August 14, 2013

A Frank Discussion of Autogynephilia

Being sexy feels sexy. That is natural.
Photo by Vladimir Nikulin
"Hopeful Kylee", a transseuxal woman videoblogging over at YouTube, has published a fresh and frank post on autogynephilia that should be of interest to all crossdreamers, also those who are not transsexual.

As me, Kylee simply argues that women too get aroused by the idea of being sexy and being attractive, of feeling desire and being desired.

How can a pre op transsexual woman not get aroused by the idea of being desireable, when sexuality is such a central part of the lives of nearly all people?

It seems to me  that too many of us has fallen for the myth that women are somehow less interested in sex than  men, less libidinous, and with sexual fantasies restricting themselves to the engaging in the missionary position with their faithful husband every Saturday night.

The sexual fantasies of women

I am currently working on a series of blog posts on the sexuality of women born women, and their sexual fantasies.

I am going through all the relevant research I can find. I am reading steamy romance novels, and erotica written by women for women.  I am also studying collections of female fantasies made by people like Nancy Friday.

Apart from the transformation part,  all the motifs of MTF crossdreamer fantasies and fiction are found among XX women. All of them, including the more extreme fantasies of humiliation and rape.

The existence of crossdream fantasies can therefore not be used to pathologize transsexual women.

Non-transsexual crossdreamers

As for the rest of us? Well, having erotic male to female transformation fantasies does not prove that you are wired like a woman. I guess you could argue that these fantasies draw on instincts and mental figures common to both sexes.

Still, the existence of women like Kylee, tells me otherwise. As she points out, the desire to transition is for her much more than a desire to be a sexy woman. It is much more fundamental, much more comprehensive and applies to all the aspects of being a woman.

This makes me suspect that also non-transsexual crossdreamers share some, but not necessarily all, of the trans women's fundamental identity.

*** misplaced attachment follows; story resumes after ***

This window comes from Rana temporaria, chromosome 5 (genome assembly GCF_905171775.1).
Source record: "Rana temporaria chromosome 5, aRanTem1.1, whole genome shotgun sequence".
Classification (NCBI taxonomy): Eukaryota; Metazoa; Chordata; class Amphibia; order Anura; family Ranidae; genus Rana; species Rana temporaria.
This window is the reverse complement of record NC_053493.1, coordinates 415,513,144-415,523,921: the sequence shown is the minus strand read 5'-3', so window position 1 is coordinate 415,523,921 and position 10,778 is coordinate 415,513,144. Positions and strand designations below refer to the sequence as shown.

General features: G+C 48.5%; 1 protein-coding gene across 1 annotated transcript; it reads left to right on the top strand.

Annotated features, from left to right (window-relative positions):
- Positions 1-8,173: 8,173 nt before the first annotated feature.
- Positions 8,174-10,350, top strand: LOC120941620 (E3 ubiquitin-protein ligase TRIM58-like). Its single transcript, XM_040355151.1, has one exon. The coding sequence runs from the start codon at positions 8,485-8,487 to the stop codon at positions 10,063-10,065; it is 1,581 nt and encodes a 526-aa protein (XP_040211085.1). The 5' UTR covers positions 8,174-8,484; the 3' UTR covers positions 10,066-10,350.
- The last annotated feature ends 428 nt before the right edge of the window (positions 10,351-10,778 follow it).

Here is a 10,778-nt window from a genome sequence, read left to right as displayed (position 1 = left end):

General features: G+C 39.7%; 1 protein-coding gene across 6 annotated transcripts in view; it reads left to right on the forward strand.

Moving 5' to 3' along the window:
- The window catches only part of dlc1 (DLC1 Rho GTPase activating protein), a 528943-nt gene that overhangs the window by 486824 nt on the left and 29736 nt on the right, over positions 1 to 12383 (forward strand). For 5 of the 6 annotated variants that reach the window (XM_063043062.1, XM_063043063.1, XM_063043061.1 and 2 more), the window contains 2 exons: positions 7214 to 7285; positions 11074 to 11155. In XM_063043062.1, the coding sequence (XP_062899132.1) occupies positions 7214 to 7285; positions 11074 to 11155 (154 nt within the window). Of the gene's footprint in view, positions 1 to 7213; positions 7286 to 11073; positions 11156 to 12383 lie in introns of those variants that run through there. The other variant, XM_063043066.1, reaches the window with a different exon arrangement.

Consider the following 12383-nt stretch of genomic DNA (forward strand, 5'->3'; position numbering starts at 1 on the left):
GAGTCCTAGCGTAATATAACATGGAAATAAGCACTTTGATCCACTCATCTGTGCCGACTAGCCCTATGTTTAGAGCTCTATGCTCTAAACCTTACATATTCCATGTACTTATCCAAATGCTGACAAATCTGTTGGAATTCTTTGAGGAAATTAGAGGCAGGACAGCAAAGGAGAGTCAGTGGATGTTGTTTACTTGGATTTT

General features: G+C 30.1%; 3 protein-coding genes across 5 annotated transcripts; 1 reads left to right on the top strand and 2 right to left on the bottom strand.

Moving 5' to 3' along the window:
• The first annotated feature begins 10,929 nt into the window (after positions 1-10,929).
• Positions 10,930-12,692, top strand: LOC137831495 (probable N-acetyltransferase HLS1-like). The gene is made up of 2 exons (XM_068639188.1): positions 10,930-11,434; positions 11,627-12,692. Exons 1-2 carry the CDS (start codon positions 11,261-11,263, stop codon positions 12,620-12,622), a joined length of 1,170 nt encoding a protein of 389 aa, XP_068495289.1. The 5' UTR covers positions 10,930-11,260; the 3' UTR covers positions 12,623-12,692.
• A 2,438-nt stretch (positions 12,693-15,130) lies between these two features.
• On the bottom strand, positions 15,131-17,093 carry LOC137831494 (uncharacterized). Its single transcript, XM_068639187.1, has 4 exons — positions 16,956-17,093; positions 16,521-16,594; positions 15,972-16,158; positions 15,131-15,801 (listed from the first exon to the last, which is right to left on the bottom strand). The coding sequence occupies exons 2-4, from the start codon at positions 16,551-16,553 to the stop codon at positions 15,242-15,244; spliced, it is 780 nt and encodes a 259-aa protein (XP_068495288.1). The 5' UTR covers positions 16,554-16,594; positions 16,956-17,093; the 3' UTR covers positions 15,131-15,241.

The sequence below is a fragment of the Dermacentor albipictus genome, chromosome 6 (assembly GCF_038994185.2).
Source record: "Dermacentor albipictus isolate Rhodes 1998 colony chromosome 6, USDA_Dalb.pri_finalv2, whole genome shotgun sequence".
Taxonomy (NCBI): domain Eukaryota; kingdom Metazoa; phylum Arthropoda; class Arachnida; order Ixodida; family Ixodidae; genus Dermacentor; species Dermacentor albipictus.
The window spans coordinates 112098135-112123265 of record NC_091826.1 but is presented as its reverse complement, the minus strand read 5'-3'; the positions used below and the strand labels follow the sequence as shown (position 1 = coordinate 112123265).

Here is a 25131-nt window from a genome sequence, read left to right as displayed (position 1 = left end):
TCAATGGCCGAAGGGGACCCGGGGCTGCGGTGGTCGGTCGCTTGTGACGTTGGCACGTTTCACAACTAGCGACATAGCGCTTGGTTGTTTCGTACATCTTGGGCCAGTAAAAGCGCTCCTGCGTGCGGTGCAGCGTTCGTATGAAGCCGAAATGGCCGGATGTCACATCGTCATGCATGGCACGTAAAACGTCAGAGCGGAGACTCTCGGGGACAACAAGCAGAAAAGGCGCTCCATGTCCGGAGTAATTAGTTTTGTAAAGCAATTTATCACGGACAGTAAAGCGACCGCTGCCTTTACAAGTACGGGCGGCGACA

The pure and the impure 

Kylee indicates that there may be two types of crossdreaming (my word, not hers).



If I understand her correctly, one type would be the sexual fantasies of  trans women like her, where crossdreaming is just one of an expressions of a broader female sex identity.

The other type would be those that limits their fantasies to the sexual side of the equation. These would be the "autogynephiliacs".

That does not make much sense to me, I am afraid.

I do see the difference between non-transsexual crossdreamers who feel at ease with their own male sex identity on the one hand, and the gender dysphoric on the other, but it is hard for me to believe that the origins of their crossdream fantasies are completely different.

People are complex beings. The difference could be caused by variation of intensity, of the number of biological and cultural factor involved in the development of their sex identity and of different degrees of psychological repression.

But it seems to me the content and intensity of these fantasies are too similar for the transsexual and non-transsexual ends of the spectrum to be caused by two completely different phenomena.  Which is exactly why I think all crossdreamers can learn something from trans women like Kylee.